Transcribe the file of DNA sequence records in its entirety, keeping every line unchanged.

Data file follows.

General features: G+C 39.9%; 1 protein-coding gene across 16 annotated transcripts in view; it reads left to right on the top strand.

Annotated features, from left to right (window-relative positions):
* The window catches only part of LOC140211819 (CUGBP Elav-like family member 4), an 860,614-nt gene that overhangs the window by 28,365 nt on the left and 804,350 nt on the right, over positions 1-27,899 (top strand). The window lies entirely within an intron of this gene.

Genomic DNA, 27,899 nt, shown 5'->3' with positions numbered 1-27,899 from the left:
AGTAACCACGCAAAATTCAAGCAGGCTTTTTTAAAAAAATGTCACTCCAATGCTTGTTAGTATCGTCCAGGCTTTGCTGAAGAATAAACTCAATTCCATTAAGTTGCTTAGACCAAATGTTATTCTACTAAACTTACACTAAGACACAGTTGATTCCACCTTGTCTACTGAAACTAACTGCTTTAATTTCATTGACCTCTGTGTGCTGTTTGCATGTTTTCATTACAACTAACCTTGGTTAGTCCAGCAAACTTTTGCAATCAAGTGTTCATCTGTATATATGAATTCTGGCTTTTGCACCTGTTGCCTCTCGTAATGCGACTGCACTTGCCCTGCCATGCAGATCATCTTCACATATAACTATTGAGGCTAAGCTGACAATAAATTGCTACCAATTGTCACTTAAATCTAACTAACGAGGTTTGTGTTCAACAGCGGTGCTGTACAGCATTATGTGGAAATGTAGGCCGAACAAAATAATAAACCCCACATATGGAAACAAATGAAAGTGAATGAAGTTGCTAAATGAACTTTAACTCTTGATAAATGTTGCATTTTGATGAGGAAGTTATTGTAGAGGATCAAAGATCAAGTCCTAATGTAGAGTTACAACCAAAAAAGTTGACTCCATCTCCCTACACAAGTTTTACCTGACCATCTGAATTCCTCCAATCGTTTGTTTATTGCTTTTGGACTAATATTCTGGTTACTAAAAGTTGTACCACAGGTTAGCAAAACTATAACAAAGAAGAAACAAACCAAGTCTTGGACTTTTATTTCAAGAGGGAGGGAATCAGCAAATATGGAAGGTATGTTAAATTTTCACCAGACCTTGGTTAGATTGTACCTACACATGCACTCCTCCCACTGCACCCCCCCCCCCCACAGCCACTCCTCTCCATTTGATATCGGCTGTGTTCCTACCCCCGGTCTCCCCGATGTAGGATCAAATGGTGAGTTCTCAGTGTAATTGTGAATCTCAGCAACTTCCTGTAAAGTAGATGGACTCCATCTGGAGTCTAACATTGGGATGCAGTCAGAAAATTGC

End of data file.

General features: G+C 39.9%; 1 protein-coding gene across 16 annotated transcripts in view; it reads left to right on the top strand.

Annotated features, from left to right (window-relative positions):
* The window catches only part of LOC140211819 (CUGBP Elav-like family member 4), an 860,614-nt gene that overhangs the window by 28,365 nt on the left and 804,350 nt on the right, over positions 1-27,899 (top strand). The window lies entirely within an intron of this gene.

Genomic DNA, 27,899 nt, shown 5'->3' with positions numbered 1-27,899 from the left:
AGTAACCACGCAAAATTCAAGCAGGCTTTTTTAAAAAAATGTCACTCCAATGCTTGTTAGTATCGTCCAGGCTTTGCTGAAGAATAAACTCAATTCCATTAAGTTGCTTAGACCAAATGTTATTCTACTAAACTTACACTAAGACACAGTTGATTCCACCTTGTCTACTGAAACTAACTGCTTTAATTTCATTGACCTCTGTGTGCTGTTTGCATGTTTTCATTACAACTAACCTTGGTTAGTCCAGCAAACTTTTGCAATCAAGTGTTCATCTGTATATATGAATTCTGGCTTTTGCACCTGTTGCCTCTCGTAATGCGACTGCACTTGCCCTGCCATGCAGATCATCTTCACATATAACTATTGAGGCTAAGCTGACAATAAATTGCTACCAATTGTCACTTAAATCTAACTAACGAGGTTTGTGTTCAACAGCGGTGCTGTACAGCATTATGTGGAAATGTAGGCCGAACAAAATAATAAACCCCACATATGGAAACAAATGAAAGTGAATGAAGTTGCTAAATGAACTTTAACTCTTGATAAATGTTGCATTTTGATGAGGAAGTTATTGTAGAGGATCAAAGATCAAGTCCTAATGTAGAGTTACAACCAAAAAAGTTGACTCCATCTCCCTACACAAGTTTTACCTGACCATCTGAATTCCTCCAATCGTTTGTTTATTGCTTTTGGACTAATATTCTGGTTACTAAAAGTTGTACCACAGGTTAGCAAAACTATAACAAAGAAGAAACAAACCAAGTCTTGGACTTTTATTTCAAGAGGGAGGGAATCAGCAAATATGGAAGGTATGTTAAATTTTCACCAGACCTTGGTTAGATTGTACCTACACATGCACTCCTCCCACTGCACCCCCCCCCCCCACAGCCACTCCTCTCCATTTGATATCGGCTGTGTTCCTACCCCCGGTCTCCCCGATGTAGGATCAAATGGTGAGTTCTCAGTGTAATTGTGAATCTCAGCAACTTCCTGTAAAGTAGATGGACTCCATCTGGAGTCTAACATTGGGATGCAGTCAGAAAATTGC